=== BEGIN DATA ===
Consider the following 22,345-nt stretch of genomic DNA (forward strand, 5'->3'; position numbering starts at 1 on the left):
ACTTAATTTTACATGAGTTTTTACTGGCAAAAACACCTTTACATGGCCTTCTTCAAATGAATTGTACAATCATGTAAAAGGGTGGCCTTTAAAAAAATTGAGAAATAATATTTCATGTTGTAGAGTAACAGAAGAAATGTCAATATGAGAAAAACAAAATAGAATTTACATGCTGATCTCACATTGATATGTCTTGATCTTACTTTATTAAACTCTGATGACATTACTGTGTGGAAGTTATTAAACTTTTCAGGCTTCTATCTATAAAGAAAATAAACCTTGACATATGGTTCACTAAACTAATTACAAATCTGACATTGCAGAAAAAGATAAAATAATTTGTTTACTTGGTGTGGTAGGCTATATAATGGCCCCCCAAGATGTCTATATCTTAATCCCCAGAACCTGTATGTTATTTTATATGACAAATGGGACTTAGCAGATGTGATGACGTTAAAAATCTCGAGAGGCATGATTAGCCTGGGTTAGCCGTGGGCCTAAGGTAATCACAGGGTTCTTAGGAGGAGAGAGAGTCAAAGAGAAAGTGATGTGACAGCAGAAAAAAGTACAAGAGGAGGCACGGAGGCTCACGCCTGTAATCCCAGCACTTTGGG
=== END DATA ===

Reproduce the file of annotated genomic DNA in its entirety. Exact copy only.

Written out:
Consider the following 22,345-nt stretch of genomic DNA (forward strand, 5'->3'; position numbering starts at 1 on the left):
ACTTAATTTTACATGAGTTTTTACTGGCAAAAACACCTTTACATGGCCTTCTTCAAATGAATTGTACAATCATGTAAAAGGGTGGCCTTTAAAAAAATTGAGAAATAATATTTCATGTTGTAGAGTAACAGAAGAAATGTCAATATGAGAAAAACAAAATAGAATTTACATGCTGATCTCACATTGATATGTCTTGATCTTACTTTATTAAACTCTGATGACATTACTGTGTGGAAGTTATTAAACTTTTCAGGCTTCTATCTATAAAGAAAATAAACCTTGACATATGGTTCACTAAACTAATTACAAATCTGACATTGCAGAAAAAGATAAAATAATTTGTTTACTTGGTGTGGTAGGCTATATAATGGCCCCCCAAGATGTCTATATCTTAATCCCCAGAACCTGTATGTTATTTTATATGACAAATGGGACTTAGCAGATGTGATGACGTTAAAAATCTCGAGAGGCATGATTAGCCTGGGTTAGCCGTGGGCCTAAGGTAATCACAGGGTTCTTAGGAGGAGAGAGAGTCAAAGAGAAAGTGATGTGACAGCAGAAAAAAGTACAAGAGGAGGCACGGAGGCTCACGCCTGTAATCCCAGCACTTTGGG